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This eBook from the Gutenberg Project consists of approximately 332 pages of information about The Queen's Cup.

Christmas passed off quietly.  As soon as it was known that Lady Greendale had returned, the neighbours called, and for the next few months there was the usual round of dinner parties.  To all remarks as to the length of time that she had been away, Lady Greendale merely replied that Bertha had been staying among friends, and that as she herself had not been in very good health, she had preferred staying in town, where she could always find a physician close at hand if she needed one.

It was not until they had been back for more than a month, that the engagement between Bertha and Major Mallett was announced by Lady Greendale to her friends, and it was generally supposed that it had but just taken place.  The announcement gave great satisfaction, for the general opinion had been that Bertha would get engaged in London, and that Greendale would be virtually lost to the county.

The marriage was to take place in April.

“There is no reason for a long delay,” Lady Greendale explained.  “They have known each other ever since Bertha was a child.  They intend to spend their honeymoon on board Major Mallett’s yacht, the Osprey, and will go up the Mediterranean until the heat begins to get too oppressive, when they talk about sailing round the islands, or, at any rate, cruising for some time off the west of Scotland.”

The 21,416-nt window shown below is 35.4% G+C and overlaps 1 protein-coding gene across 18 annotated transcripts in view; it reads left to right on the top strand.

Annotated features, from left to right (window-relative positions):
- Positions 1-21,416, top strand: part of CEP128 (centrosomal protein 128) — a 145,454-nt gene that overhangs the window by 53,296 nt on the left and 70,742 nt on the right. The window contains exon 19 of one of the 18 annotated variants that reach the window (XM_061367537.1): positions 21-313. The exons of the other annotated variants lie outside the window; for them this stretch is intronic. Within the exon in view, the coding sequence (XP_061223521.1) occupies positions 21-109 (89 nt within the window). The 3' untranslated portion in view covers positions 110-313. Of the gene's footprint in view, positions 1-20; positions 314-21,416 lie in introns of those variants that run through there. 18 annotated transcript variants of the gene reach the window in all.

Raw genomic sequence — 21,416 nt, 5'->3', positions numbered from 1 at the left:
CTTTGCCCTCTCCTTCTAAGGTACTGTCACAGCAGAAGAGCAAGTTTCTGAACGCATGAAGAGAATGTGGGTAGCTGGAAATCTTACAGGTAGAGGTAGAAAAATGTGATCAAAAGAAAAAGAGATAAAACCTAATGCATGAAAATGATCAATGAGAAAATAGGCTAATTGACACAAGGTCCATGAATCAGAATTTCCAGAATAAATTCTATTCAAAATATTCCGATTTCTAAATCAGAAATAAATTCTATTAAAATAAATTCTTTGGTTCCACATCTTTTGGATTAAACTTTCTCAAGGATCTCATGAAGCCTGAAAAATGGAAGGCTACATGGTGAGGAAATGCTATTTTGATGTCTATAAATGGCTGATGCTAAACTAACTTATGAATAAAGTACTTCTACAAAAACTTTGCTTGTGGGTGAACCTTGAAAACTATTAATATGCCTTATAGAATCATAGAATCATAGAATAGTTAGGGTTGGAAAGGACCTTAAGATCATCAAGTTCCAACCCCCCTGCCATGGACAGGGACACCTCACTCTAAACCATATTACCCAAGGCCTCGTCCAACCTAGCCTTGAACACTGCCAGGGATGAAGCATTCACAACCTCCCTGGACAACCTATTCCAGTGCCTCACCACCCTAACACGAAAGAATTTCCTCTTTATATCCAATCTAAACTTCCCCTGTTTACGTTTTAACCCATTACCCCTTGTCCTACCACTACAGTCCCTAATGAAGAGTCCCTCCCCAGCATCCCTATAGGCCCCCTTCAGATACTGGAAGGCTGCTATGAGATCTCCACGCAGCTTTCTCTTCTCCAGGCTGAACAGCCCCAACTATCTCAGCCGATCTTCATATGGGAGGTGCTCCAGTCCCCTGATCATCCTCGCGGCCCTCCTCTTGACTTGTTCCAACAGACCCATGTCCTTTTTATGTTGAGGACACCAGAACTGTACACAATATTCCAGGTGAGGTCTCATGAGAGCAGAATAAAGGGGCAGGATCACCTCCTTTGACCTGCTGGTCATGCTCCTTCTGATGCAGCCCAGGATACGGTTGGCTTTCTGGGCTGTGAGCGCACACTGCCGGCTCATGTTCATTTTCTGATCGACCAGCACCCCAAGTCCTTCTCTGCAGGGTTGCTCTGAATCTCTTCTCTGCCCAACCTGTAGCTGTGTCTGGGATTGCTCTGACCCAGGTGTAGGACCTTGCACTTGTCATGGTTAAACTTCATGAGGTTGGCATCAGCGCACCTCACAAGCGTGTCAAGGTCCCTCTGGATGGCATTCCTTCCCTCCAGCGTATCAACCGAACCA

About the same time, George Lechmere, in a rather mysterious manner, told Frank that he wished for a few minutes’ conversation with him.

“What is it, George?  Anything wrong with the cellar?”

“No, sir, it is not that.  The fact is that Anna Parsons, Miss Greendale’s maid, you know, and I, have settled to get married, too.”

“Capital, George, I am heartily glad of it,” Frank said, shaking him warmly by the hand.

“I never thought that I should get to care for anyone again, but you see we were thrown a good deal together on the voyage home, and I don’t know how it came about, but we had pretty well arranged it before we got back, and now we have settled it altogether.”

“I am not surprised to hear it, George.  I rather fancied, from what I saw on board, that something was likely to come of it.  It is the best thing by far for you.”

“Well, sir, as I said, I never thought that I should care for anyone else, but I am sure that I shall make a better husband, now, than I should have done had I married five years ago.”

“That I am sure you will.  You have had a rough lesson, and it has made a great impression, and I doubt whether your marriage would have been a happy one had you married then, after what you told me of your jealous temper.  Now I am sure that neither Anna, nor anyone else, could wish for a better husband than you will make.  Well now, what are you thinking of doing, for I suppose you have thought it over well?”

“That is what we cannot quite settle, Major.  I should like to stay with you all my life, just as I am.”

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